Arcellor Mittal workers demonstrate during a protest march in Marseille January 29, 2009
Hundreds of thousands of teachers, nurses, factory workers and plumbers marched through French cities on Thursday to demand pay rises and protection for jobs.
The demonstrations were the high point of a nationwide one-day strike called by France’s eight main trade unions to try to persuade President Nicolas Sarkozy and business leaders to do more to help ordinary people overcome the economic crisis.
But the stoppage, billed as a “Black Thursday,” did not bring France to a halt as previous strikes have done. Public transport continued to run, albeit on a reduced and erratic schedule.
“The government has taken measures for banks but today it is the workers who are suffering,” said Charles Foulard, a technician at a refinery run by energy giant Total.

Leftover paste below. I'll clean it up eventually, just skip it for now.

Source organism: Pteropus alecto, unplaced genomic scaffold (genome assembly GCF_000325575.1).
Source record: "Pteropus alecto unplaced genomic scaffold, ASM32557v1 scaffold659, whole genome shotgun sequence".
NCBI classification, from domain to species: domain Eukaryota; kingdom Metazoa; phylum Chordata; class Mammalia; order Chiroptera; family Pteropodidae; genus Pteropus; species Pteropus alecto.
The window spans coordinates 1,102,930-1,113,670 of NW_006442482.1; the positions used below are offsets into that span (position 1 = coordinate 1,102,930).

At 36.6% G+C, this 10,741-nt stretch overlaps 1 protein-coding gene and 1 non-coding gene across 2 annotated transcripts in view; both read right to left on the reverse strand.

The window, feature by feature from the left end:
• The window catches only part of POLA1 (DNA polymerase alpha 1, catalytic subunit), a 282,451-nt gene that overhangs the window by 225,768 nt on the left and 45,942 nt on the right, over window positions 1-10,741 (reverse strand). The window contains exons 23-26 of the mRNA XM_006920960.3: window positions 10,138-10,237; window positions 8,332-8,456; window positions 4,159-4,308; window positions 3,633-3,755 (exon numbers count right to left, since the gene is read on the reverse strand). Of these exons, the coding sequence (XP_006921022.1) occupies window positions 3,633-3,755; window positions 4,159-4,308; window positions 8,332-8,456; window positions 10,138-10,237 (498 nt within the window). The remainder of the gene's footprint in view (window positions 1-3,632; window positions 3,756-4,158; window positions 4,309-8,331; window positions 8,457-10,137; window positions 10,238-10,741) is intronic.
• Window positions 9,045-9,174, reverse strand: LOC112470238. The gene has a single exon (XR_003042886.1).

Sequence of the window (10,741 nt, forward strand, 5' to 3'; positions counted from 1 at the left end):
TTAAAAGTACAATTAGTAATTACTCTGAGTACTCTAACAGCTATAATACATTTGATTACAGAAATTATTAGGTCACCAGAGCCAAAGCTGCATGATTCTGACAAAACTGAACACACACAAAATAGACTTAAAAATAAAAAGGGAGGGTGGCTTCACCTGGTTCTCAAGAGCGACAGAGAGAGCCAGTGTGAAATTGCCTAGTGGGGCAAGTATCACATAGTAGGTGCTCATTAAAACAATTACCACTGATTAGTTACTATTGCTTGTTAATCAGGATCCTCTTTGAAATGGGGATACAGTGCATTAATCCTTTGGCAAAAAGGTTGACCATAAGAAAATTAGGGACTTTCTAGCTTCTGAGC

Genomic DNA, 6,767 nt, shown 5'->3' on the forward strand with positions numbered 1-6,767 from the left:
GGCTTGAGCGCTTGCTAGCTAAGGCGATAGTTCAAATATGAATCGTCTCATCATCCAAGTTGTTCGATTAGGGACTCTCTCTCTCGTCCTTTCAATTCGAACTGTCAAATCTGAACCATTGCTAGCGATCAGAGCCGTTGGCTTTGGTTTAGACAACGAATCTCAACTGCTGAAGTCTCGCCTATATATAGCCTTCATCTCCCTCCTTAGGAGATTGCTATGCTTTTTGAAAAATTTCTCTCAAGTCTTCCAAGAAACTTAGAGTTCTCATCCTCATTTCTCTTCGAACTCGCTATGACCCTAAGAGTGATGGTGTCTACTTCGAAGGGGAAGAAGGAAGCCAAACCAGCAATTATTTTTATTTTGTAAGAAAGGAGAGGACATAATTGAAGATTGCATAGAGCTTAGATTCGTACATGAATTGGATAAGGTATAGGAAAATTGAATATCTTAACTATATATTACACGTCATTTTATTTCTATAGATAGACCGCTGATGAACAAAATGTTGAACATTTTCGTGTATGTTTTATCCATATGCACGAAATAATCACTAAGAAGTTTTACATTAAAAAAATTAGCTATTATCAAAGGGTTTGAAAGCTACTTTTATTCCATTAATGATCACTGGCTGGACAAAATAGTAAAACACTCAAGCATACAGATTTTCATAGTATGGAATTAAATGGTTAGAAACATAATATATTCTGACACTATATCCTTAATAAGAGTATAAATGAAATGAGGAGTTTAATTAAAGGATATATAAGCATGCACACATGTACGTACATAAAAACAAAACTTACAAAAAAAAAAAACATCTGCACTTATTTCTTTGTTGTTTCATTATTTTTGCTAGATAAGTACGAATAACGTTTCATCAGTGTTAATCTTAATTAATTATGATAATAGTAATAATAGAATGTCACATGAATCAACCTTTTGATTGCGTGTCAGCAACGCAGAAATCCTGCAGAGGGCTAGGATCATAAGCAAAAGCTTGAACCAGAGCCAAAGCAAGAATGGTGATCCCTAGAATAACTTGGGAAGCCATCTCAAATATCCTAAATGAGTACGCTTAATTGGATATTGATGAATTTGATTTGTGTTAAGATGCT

“This crisis comes from the United States, it’s the financial bubble that is bursting. It’s not for the workers to pay for that,” he said as crowds gathered at the Place de la Bastille in Paris, birthplace of the French Revolution.
Surprised they didn’t blame Bush.
France is just broken – a lesson as to what happens to a social democracy when the left-wing unions call the shots.